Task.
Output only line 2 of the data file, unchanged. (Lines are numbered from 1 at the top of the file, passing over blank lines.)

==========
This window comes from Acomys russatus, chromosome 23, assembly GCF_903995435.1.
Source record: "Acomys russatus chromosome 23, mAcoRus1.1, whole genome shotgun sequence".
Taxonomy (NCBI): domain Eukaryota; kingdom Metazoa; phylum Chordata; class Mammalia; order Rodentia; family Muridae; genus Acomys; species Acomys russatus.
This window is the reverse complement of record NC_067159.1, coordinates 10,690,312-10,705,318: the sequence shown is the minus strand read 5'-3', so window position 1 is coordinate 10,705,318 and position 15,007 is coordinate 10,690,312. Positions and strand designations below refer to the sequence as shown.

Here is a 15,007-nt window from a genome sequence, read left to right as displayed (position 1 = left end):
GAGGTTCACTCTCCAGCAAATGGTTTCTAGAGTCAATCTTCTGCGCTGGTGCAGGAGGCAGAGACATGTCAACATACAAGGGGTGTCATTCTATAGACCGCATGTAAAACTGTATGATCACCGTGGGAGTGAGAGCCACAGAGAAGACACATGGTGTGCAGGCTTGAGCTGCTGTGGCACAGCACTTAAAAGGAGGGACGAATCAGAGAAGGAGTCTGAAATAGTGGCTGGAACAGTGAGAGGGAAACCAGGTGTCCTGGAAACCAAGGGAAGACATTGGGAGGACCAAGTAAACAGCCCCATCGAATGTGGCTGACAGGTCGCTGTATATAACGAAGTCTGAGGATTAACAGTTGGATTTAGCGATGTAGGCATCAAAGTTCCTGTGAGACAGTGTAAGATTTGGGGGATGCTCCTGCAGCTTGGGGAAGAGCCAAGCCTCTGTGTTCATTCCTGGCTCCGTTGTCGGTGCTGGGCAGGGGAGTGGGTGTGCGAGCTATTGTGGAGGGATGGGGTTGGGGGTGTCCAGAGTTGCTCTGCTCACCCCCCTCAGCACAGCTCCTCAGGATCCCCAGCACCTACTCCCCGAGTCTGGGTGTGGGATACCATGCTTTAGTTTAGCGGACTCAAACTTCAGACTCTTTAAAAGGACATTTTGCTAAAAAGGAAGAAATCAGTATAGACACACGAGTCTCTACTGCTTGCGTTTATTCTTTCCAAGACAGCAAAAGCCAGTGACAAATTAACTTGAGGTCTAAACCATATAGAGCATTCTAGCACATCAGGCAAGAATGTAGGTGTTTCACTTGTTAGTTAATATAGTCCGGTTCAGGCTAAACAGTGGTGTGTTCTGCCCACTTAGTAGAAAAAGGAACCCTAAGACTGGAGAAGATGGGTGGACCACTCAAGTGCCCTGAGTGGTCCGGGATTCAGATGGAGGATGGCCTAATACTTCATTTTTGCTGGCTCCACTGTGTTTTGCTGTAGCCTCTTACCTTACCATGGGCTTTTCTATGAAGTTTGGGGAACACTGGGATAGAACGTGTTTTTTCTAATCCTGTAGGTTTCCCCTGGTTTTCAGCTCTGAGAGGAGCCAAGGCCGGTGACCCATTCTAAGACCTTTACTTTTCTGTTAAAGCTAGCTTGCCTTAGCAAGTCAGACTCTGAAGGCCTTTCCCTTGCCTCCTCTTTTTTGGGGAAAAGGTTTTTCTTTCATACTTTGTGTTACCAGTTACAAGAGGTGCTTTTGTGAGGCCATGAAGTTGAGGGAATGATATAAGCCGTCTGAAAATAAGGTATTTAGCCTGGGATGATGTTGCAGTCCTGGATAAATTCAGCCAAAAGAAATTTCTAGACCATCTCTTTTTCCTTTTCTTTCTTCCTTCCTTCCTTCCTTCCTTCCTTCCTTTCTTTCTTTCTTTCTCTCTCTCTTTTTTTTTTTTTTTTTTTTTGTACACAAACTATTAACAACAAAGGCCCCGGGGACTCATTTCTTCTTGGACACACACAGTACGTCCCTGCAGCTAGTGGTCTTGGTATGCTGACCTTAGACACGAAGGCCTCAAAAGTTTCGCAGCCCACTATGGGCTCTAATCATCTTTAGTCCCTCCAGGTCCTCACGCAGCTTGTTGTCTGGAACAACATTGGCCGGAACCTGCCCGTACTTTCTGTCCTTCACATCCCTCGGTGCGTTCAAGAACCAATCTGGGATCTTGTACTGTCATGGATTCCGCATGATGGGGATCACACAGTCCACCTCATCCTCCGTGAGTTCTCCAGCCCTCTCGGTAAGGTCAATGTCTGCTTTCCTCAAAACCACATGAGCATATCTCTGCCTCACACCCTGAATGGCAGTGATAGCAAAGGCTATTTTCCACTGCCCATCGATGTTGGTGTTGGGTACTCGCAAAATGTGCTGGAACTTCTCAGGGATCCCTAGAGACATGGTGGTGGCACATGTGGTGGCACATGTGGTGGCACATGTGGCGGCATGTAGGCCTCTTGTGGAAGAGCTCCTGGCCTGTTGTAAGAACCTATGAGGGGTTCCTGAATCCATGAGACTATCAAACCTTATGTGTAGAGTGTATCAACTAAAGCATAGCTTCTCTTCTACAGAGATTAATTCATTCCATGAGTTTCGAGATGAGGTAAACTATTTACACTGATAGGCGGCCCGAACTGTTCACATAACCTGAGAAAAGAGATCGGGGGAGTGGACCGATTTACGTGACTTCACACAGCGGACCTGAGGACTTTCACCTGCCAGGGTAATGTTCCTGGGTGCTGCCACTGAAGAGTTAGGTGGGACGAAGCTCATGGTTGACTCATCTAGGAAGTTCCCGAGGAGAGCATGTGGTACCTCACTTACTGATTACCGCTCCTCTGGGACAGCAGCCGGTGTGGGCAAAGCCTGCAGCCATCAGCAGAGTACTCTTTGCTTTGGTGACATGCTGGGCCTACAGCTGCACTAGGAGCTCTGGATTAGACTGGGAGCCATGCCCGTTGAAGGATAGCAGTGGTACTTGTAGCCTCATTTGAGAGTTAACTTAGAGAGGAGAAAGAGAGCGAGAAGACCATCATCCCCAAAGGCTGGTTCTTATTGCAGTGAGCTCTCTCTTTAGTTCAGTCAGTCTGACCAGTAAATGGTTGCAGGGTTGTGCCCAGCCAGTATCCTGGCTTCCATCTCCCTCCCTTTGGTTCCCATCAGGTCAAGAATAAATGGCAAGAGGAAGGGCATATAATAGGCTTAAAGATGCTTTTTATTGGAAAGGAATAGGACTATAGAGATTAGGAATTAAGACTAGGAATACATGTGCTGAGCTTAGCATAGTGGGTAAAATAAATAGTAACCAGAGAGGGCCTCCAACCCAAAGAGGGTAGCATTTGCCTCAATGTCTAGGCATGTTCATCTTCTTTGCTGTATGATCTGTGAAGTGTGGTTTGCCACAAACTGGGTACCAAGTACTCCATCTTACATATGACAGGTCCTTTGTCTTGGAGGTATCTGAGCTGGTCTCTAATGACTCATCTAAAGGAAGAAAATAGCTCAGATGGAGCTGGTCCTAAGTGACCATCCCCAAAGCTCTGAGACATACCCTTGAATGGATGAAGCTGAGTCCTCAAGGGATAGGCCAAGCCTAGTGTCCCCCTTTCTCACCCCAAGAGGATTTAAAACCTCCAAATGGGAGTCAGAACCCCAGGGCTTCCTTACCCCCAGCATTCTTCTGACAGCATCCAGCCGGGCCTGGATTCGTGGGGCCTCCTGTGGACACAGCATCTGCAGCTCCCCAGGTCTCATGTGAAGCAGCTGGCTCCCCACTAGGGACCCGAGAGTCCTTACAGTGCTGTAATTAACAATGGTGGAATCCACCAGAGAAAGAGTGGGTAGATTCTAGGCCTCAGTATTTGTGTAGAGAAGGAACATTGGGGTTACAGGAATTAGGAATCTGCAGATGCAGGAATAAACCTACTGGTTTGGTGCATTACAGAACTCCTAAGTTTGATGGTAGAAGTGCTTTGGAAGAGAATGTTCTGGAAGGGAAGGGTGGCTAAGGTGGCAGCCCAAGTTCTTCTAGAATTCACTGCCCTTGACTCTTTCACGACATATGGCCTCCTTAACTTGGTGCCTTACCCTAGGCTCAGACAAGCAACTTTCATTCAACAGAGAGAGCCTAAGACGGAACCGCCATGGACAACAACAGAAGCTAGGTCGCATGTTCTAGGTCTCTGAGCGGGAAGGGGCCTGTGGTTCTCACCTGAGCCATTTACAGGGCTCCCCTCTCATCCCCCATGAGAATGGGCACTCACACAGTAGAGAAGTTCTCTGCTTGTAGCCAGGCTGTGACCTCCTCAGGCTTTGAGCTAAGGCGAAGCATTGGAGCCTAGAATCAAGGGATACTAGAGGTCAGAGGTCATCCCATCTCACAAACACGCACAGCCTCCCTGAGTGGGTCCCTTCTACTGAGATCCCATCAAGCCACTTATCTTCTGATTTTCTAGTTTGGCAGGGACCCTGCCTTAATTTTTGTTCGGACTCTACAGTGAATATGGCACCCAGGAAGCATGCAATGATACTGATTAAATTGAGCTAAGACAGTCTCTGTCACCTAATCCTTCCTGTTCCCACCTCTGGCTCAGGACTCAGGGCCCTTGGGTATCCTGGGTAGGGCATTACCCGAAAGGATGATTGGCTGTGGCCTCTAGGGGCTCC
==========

Source record: "Acomys russatus chromosome 23, mAcoRus1.1, whole genome shotgun sequence".